PSU Heat problem !

i have a Cooler master 600 wat PSU , and every time i put my hand over my case where the PSU is right under it , i feel heat , maybe its 45-60 ?
is this okay ?

P.S.
its a cooler master extreme power plus 600W , Fan is spinning at 1900 RPM when its hot .
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More about heat problem
  1. Hate to break it to you, but your '600W' PSU only supplies a max of 432W on the 12V rails and pulling more than 450W poses significant danger to your system:
    http://www.hardwaresecrets.com/article/Cooler-Master-eXtreme-Power-Plus-600-W-Power-Supply-Review/1034/9 It would be more accurate to label this PSU as a 450W PSU and not a 600W unit. The fan in that PSU is rated up to 2500RPM, if it's only spinning at 1950, then it could be starting to fail. Whether it is or isn't starting to fail, your PSU is working hard to provide the power that your system requires. What are your system specs? Can you verify the exhaust temp? What are your ambient temps?
  2. kimocool220 said:
    i have a Cooler master 600 wat PSU , and every time i put my hand over my case where the PSU is right under it , i feel heat , maybe its 45-60 ?
    is this okay ?

    P.S.
    its a cooler master extreme power plus 600W , Fan is spinning at 1900 RPM when its hot .

    There's no fan monitoring cable on that psu
  3. ^True Story
  4. well , here's a screen shot taken from Everest ( note that iam not putting loads on the PC , when i put loads on it , it goes more than that , expect the PSU fan ) :




    My specs :
    AMD Phenom ll x4 945 3.0ghz
    Asus M4A785TD-V Evo
    GPU --> http://www.sapphiretech.com/presentation/product/?cid=1&gid=3&sgid=1073&pid=1193&psn=&lid=1&leg=0
    2x2gb kingston RAM 1333 bus speed
  5. kimocool220 said:
    well , here's a screen shot taken from Everest ( note that iam not putting loads on the PC , when i put loads on it , it goes more than that , expect the PSU fan ) :

    http://imageshack.us/photo/my-images/820/heatqo.png


    My specs :
    AMD Phenom ll x4 945 3.0ghz
    Asus M4A785TD-V Evo
    GPU --> http://www.sapphiretech.com/presentation/product/?cid=1&gid=3&sgid=1073&pid=1193&psn=&lid=1&leg=0
    2x2gb kingston RAM 1333 bus speed

    That shows that you have a fan plugged in to the pwr_fan header on the motherboard ( the one next to the sata ports )
  6. Fans plugged into the pwr_fan header should receive 12V and run at full speed all the time...the fan should be running at 2500rpm; not 1900rpm. Everest may not be getting accurate information from the mobo. I would use Asus' utility for HW monitoring.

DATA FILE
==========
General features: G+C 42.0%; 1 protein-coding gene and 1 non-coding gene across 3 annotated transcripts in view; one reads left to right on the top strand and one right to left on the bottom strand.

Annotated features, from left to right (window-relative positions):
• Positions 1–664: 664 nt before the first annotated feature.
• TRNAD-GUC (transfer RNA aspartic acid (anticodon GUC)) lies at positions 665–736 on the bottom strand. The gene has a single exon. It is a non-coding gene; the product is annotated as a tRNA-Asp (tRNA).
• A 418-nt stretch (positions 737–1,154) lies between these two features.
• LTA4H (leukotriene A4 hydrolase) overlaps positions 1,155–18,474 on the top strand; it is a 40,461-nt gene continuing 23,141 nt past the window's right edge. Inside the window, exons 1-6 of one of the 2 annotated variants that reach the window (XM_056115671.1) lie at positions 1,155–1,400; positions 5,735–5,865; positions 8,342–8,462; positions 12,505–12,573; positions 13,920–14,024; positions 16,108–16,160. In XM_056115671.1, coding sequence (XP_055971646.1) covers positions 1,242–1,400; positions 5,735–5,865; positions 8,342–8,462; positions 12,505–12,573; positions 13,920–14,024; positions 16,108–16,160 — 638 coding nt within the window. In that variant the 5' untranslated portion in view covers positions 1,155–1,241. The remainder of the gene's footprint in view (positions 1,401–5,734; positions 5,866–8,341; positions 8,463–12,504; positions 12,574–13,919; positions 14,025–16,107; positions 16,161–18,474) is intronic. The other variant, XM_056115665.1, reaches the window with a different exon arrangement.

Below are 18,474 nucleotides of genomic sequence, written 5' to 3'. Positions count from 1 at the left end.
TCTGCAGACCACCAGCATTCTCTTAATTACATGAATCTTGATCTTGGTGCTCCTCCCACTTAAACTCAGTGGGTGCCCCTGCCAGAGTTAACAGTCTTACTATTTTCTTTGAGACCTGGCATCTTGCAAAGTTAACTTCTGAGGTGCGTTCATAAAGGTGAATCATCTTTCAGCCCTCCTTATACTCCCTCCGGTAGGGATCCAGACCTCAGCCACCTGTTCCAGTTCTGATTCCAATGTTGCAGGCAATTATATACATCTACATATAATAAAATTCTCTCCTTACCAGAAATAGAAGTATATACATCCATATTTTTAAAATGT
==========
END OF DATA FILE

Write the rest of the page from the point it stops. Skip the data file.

7. Rugger said:
    Fans plugged into the pwr_fan header should receive 12V and run at full speed all the time...the fan should be running at 2500rpm; not 1900rpm. Everest may not be getting accurate information from the mobo. I would use Asus' utility for HW monitoring.

    Don't hate me :ange:
    His psu fan is rated to run up to 2500 RPM
    Don't know what the fan he has connected to the pwr-fan header is rated for
  8. Good catch!
  9. so simply... i sense heat over the PSU , what do i have to do inorder to specify the problem ?
  10. If the system is stable then you don't have to do anything. What are the ambient temps where the PC is located. What are your CPU/GPU temps?
  11. Well , my PC is located in cairo , weather temps here are 30-40 , CPU temps are 40-50 idle , and 60-65 gaming , and same as the GPU , 40-45 idle , 60-70 gaming , i have got 3 fans connected to the case , front , back and a side one .
  12. The rated max temp for your CPU is 62C: http://products.amd.com/en-us/DesktopCPUDetail.aspx?id=534 Regularly operating at or over that temp can lead to damage or early failure of the CPU. If you're using the stock CPU cooler, then I recommend upgrading to a decent aftermarket cooler like the Coolermaster hyper 212+ Evo. If that cooler is not available, then let us know what parts are available in your area and we can give a recommendation. A temporary cooling solution is opening the side of the case and using a house fan to blow directly inside the case. I would like to see temps in the 50-55C range to be safe but anything below the max is the goal. High ambient temps are hard to counter and usually require some upgrades and/or thinking outside the box.
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